The channel also aired classic commercials during its breaks for several years, under the banner "TV Land Retromercials" (incidentally during its early years, TV Land did not air recent advertisements for products in existence at that point). Among those featured were Alka-Seltzer´s "Mamma mia, that´s a spicy meatball!", Dannon´s "In Soviet Georgia", and the animated Tootsie Pop ad (in which a young boy asks "how many licks" it takes to get to the center of one; incidentally, that commercial was at the time, and still is, being used for regular advertising of the Tootsie Pop). Some of these "retromercials" included early roles of celebrities such as Judd Hirsch, Rene Russo, Roy Scheider and Jodie Foster. Interspersed with the classic commercials were fictional retro-style commercials for various substances, almost always using the brand "Twip". These, along with the classic commercials, were dropped by 2004. The network also ran segments of CBS News´ In the News from the 1970s and 1980s during breaks.
From 1996 to 1998, the channel ran a series of original shorts called "Sixty Second Sitcoms", minute-long parodies of sitcoms from various eras which also contained fake opening and end credits, and concluded with a "This has been a TV Land Presentation" vanity card. Among the parodies included in the shorts were The Gaveltons (a black and white segment based on Father Knows Best-type comedies, concerning a family that uses the law to solve typical sitcom problems) and Spin & Cutter (a parody of Perfect Strangers-style 1970s and 1980s buddy comedies that featured characters saying lines such as "What could possibly be worse than this?", followed by a spin wipe that cuts to a scene featuring another added element and the other character saying "You had to ask, didn´t you?"). Each of the series had several segments and alternated with the retromercials.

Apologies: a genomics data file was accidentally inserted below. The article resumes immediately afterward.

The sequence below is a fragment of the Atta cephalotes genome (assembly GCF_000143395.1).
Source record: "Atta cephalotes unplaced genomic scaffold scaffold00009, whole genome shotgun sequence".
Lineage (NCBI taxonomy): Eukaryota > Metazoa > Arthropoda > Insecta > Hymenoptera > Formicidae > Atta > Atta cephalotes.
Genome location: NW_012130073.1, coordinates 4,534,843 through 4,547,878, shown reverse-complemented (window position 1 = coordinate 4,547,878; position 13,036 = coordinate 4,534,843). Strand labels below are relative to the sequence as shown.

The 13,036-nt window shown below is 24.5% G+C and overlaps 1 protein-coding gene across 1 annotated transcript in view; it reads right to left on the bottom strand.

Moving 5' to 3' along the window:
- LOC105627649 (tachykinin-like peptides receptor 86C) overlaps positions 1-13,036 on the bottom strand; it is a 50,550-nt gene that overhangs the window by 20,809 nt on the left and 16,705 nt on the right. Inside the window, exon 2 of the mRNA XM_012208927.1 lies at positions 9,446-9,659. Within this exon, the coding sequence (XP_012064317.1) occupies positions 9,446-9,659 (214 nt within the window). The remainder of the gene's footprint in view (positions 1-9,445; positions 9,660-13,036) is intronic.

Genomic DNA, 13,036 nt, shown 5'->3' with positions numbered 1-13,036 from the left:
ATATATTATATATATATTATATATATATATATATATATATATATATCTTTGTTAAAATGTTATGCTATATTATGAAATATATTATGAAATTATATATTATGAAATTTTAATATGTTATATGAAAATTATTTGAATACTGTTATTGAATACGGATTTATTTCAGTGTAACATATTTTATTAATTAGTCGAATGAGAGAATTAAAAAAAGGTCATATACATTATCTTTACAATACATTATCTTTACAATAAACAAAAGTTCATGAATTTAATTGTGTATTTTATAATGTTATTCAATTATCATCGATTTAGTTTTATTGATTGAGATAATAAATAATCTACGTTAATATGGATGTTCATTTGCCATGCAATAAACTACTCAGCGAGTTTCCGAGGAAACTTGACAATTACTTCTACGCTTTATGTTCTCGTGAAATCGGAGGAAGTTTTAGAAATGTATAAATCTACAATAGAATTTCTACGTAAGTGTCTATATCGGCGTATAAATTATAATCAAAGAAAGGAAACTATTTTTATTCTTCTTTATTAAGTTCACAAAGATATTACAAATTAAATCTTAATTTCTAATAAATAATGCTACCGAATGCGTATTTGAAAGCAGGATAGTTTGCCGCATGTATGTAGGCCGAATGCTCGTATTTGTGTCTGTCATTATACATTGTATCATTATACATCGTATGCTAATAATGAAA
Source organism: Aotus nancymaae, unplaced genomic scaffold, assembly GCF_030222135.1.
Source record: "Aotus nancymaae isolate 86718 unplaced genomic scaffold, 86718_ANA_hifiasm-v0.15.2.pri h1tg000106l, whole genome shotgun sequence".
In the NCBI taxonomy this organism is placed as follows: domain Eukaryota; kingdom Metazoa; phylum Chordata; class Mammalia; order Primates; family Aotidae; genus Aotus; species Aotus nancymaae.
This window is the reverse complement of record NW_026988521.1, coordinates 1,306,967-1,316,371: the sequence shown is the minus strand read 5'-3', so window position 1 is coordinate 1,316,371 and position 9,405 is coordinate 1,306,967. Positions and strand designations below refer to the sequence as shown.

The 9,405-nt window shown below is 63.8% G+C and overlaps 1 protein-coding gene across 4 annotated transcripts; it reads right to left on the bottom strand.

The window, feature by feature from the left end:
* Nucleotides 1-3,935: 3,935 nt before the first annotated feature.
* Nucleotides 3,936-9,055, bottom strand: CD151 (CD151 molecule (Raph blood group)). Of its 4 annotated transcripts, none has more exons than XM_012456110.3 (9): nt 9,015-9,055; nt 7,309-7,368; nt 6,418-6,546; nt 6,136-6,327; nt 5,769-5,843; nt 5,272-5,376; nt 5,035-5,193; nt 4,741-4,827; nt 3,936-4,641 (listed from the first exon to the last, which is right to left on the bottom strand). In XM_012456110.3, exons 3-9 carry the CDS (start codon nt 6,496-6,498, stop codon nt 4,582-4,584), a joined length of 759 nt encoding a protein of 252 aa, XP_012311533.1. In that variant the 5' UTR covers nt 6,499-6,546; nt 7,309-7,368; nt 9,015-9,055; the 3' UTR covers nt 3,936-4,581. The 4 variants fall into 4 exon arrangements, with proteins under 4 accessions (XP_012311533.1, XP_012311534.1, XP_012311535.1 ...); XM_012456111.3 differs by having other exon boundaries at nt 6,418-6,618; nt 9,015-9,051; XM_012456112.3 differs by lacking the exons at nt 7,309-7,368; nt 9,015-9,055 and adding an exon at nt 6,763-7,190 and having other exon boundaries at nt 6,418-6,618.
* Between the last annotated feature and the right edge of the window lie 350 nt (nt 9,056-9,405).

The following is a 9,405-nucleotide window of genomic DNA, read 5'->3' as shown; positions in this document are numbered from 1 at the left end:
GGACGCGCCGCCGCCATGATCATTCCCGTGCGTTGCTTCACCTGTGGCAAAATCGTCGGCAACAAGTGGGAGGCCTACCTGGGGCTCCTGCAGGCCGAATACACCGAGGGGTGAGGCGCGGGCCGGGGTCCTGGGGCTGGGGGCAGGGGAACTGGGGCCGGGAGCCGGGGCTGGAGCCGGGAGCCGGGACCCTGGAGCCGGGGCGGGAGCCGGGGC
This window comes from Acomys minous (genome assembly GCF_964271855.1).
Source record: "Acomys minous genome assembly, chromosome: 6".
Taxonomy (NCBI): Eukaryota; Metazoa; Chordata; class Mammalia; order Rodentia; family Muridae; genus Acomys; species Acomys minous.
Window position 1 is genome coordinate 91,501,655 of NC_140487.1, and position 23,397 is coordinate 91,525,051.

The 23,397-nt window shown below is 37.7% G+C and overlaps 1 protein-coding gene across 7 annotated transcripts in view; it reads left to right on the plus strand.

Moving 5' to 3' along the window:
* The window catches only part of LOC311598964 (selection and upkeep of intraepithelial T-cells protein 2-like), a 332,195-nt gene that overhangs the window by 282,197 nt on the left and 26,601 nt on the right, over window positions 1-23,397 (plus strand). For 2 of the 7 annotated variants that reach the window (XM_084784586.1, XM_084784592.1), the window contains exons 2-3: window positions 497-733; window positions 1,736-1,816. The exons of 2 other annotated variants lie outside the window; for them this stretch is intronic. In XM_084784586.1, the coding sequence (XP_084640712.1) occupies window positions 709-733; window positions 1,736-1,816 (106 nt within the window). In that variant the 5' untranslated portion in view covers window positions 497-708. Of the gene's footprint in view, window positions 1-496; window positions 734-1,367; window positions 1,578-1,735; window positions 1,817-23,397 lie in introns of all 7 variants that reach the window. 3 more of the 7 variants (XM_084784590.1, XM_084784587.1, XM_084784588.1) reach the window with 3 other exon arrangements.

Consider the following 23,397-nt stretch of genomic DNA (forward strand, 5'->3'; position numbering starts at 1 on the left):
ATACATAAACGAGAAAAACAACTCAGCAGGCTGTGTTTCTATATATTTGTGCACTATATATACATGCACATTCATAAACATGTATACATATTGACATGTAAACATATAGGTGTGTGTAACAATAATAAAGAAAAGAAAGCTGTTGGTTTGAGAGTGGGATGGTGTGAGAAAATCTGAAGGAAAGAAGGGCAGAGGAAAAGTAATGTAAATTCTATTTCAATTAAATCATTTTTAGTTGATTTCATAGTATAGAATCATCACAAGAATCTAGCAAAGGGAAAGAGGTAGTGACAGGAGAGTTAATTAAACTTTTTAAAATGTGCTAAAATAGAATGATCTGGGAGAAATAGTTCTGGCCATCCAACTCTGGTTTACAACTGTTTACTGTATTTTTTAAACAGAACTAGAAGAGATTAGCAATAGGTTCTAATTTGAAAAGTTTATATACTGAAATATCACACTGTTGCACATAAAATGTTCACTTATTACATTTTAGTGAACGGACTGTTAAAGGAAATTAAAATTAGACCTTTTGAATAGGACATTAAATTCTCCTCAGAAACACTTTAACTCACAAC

When a program deemed particularly important was airing on another network ? such as the series finales of Friends in 2004 and Everybody Loves Raymond in 2005, TV Land aired filler programming that was nonsensical in nature (such as footage of staff members holding signs or wearing T-shirts) to encourage viewers to watch the network program. Similarly, the network went dark during the 1998 series finale of Seinfeld.
In November 2014, amid growing allegations of sexual assault against Bill Cosby, the network announced that it was removing reruns of The Cosby Show from its lineup, and deleted all references of the series from its website; a marathon of episodes from the series that had been scheduled for Thanksgiving was also cancelled. In its place was the network´s first ever game show acquisition, a collection of episodes from the current Steve Harvey run of Family Feud.
As of February 2015, TV Land is available to approximately 92.5 million pay television households (79.5% of households with at least one television set) in the United States.